How the Capital Region is preparing for monkeypox

CAPITAL REGION, N.Y. (NEWS10) – For the second time in just over two years, the World Health Organization has declared an outbreak a global emergency. Last week, the WHO gave that distinction to monkeypox, which has infected at least 2,800 people in the United States to this point.

As of last Friday, the Centers for Disease Control has identified 2,891 cases of monkeypox in 44 states, with New York having the most cases. The vast majority of cases in the state have been limited to New York City and other downstate areas.

In the Capital Region, Albany, Columbia and Greene Counties have each identified a single positive monkeypox case since the outbreak began, with all three reporting their first cases last week.

In part, a spokesperson for Albany County Executive Dan McCoy released the following statement on the county’s efforts to combat monkeypox, “Our County Health Department has been working to ensure appropriate and responsible distribution of vaccine by engaging area healthcare providers and community-based organizations to develop a comprehensive plan that prioritizes those at the highest risk of exposure.”

Albany County has secured a limited number of monkeypox vaccines. Part of its strategy will include allocating shots to Albany Medical Center for their clinic.

Elsewhere in the Capital Region, Saratoga County was selected by the state to distribute the vaccine because of its influx of tourists during the busy summer season. Through their past clinics, the county says its inoculated 240 to this point.

A spokesperson for the county says 130 additional people are scheduled to be vaccinated at its next clinic on Wednesday. Saratoga County is planning on hosting an additional clinic later this week, with a time and location expected in the near future.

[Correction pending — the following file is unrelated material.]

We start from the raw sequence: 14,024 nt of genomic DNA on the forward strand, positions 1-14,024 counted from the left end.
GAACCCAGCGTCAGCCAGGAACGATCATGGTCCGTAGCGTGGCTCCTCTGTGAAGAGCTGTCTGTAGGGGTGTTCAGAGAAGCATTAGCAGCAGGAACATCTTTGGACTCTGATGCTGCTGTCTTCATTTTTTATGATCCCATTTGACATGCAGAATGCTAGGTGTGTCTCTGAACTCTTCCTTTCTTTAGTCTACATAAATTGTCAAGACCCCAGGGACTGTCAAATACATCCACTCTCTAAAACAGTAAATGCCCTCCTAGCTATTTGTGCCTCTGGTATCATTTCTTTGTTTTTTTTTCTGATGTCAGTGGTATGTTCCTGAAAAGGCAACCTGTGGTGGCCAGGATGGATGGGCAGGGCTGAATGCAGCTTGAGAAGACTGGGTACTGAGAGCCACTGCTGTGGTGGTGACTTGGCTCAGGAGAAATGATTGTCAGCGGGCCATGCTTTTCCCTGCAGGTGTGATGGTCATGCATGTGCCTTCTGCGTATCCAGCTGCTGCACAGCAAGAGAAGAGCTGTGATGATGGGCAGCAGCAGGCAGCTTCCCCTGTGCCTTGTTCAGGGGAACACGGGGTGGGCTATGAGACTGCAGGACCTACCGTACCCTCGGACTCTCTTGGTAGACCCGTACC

Monkeypox is rarely deadly, with deaths from this outbreak contained to Africa to this point. The virus is typically spread through contact with infectious rashes and bodily fluid, as well as during physical contact like kissing and sex.

According to the WHO, around 99% of cases outside of Africa to this point have been in men, with a vast majority impacting men who have sex with men.

The Pride Center of the Capital Region is concerned about the stigma this trend presents, “There’s rampant fear in the community, and a lot of it is because of the messaging and a lot of it is because of the way people have already begun treating us in public,” said Nathaniel Gray, the center’s executive director.

Gray is concerned the public hasn’t learned from the past, noting the stigma that was associated with the AIDS outbreak when it first began sweeping across the United States in the 1980s.

According to the CDC, monkeypox causes flu-like symptoms, as well as a rash resembling pimples or blisters.

Monkeypox vaccines are given in two-dose regimens. Per the CDC, it’s still unclear what the effectiveness of the vaccines are during this current outbreak, as there is no data available at this point.

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